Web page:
Posted May 20, 2022
Have you heard about RRR (Rise Roar Revolt)?
When my fellow film programmers and I are looking through titles to bring to the JBFC’s screens, some of the most rewarding moments come when we stumble on something where the second it ends, we run out and tell the rest of the team that it’s a film we have to play. Even rarer are the moments when we screen a film and within the first half-hour we know it’s something we definitely have to play. And then there’s RRR, a film so totally entertaining, masterfully produced, and exquisitely outrageous in all the best ways that before the opening title card hit, I wanted to hop onto the roof of the film center with a bullhorn and start shouting that we were going to play it. I’m not kidding.
Director S.S. Rajamouli’s RRR (Rise Roar Revolt) is unlike anything I have ever seen. Full stop.
This Telugu-language action-drama has become a global box office hit since its initial release back in March, grossing over $150 million worldwide to become the fourth highest-grossing Indian film of all time. The Tollywood sensation (Tollywood being the nickname for the Telugu-language film industry in southern India, not to be confused with its neighbor to the north, the more well-known Bollywood) was given a limited release here in the US, and from its opening day, I had been seeing all of these enthusiastic rumblings online about the film. I am kicking myself for not seeking out RRR sooner!
In the briefest, most careful summary I can offer, the film is a fictionalized telling of the early years of two great Indian freedom fighters, Komaram Bheem (N.T. Rama Rao Jr, a.k.a. Jr NTR) and Alluri Sitarama Raju (Ram Charan). When a young girl is kidnapped by the ruthless British Raj, Bheem sets out on a mission to get her back to their village. Raju, working as an officer on the side of the Raj, is assigned to take Bheem out. To tell you any more about the plot is tricky, and too much information will certainly give away a lot of the great moments and twists of the story. At the same time, it’s the pure, unfiltered spectacle of the whole thing that people will be blown away by.
If the old joke from Rob Reiner’s This is Spinal Tap goes that the goofy fake rock band always had their amps turned up to eleven, then you could say all three hours and two minutes of RRR is turned up to one hundred and eleven—the performances, the sets, the action choreography, the computer effects, and, most importantly, THE MUSIC, are all completely elevated in the very best ways. Side note: I’m listening to the soundtrack on repeat as I write this.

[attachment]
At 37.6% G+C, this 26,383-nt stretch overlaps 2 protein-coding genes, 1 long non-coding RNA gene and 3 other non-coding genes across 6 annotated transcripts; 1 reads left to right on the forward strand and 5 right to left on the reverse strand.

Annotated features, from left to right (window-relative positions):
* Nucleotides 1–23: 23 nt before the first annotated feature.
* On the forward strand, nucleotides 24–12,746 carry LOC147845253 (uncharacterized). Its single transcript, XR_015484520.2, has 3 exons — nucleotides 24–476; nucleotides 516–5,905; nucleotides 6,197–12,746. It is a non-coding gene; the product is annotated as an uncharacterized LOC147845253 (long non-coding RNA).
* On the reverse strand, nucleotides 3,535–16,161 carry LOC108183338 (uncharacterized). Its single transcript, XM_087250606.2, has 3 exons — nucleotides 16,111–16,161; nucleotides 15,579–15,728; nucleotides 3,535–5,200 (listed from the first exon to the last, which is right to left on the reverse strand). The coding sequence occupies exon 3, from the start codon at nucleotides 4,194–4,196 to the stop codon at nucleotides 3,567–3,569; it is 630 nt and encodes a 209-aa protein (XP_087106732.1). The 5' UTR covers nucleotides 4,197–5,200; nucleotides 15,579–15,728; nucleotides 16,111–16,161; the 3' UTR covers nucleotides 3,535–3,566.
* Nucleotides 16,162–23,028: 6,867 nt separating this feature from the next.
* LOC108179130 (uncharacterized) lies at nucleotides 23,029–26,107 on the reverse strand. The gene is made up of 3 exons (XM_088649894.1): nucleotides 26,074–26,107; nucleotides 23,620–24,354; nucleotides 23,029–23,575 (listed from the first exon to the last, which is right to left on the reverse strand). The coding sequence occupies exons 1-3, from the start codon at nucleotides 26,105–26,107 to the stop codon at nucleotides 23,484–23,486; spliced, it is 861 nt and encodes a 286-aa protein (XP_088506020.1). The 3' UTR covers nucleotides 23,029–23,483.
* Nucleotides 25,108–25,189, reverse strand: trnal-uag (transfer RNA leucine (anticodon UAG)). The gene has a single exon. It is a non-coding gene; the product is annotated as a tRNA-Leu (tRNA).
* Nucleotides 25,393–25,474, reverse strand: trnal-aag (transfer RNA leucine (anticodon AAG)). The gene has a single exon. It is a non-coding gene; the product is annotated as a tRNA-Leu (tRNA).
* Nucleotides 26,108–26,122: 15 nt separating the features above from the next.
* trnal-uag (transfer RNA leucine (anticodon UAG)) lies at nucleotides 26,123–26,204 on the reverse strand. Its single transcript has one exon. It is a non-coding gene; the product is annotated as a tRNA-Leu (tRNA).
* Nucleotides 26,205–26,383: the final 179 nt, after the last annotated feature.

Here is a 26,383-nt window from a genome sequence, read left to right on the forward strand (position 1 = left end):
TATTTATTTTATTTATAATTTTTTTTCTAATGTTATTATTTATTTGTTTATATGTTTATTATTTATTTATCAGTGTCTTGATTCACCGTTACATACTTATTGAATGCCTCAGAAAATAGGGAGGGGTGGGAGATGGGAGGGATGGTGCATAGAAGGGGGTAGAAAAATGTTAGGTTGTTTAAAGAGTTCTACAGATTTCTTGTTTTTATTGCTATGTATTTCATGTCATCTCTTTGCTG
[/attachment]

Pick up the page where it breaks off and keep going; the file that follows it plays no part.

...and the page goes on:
So, after all the different ways I’ve been describing this film, you may be thinking, ‘Wow, that sure sounds exhausting,’ and therein lies the most magical part about RRR: nothing overstays its welcome, nothing feels too long, nothing drags. The filmmakers perform the most delicate of high wire cinematic acts: making a film this action-packed, with so much story and so many set pieces, yet nothing feels overstuffed, nothing gets confusing. It’s simply a magical, epic experience. The kind that, frankly, we just do not see coming out of Hollywood… ever.
And for a single night (well, plus a matinee show), we have the thrilling opportunity to bring RRR to the JBFC! On June 1, the film team is putting the movie back in theaters for a special nationwide #EncoRRRe event. To be real for a second, a streaming platform on your television? A worse place to first experience RRR I cannot imagine. Indeed, this film is one of the greatest arguments for the communal theatrical experience I have ever encountered. I was sitting alone in one of our upstairs auditoriums watching it and cheering, punching my fists in the air, laughing, shouting, clapping… so I cannot even begin to imagine the vibe in the room when we’re playing this with an audience.
Oh, and did I mention the out-of-this-world musical number that hits right in the middle of the whole affair? I was short of breath simply watching all the dancing—Gene Kelly (who I love), eat your heart out.
The most rewarding part about this job is catching a film so great and then having the joy and thrill of being able to share it with our audience. RRR is such a glorious reminder of why we do the work we do here. It’s also a fabulous example of why we go to the movies. It’s unlike anything I’d ever seen before, and unless you’re tapped into Tollywood action films, you haven’t either. (Hey, if you are tapped in, feel free to throw some titles my way because this is only the beginning of a true love affair for me and my To-Watch list.)
If only our auditorium chairs came with seat belts, because you’re going to wish you were strapped in when this ride starts.
– Andrew Jupin, Associate Director of Film Programming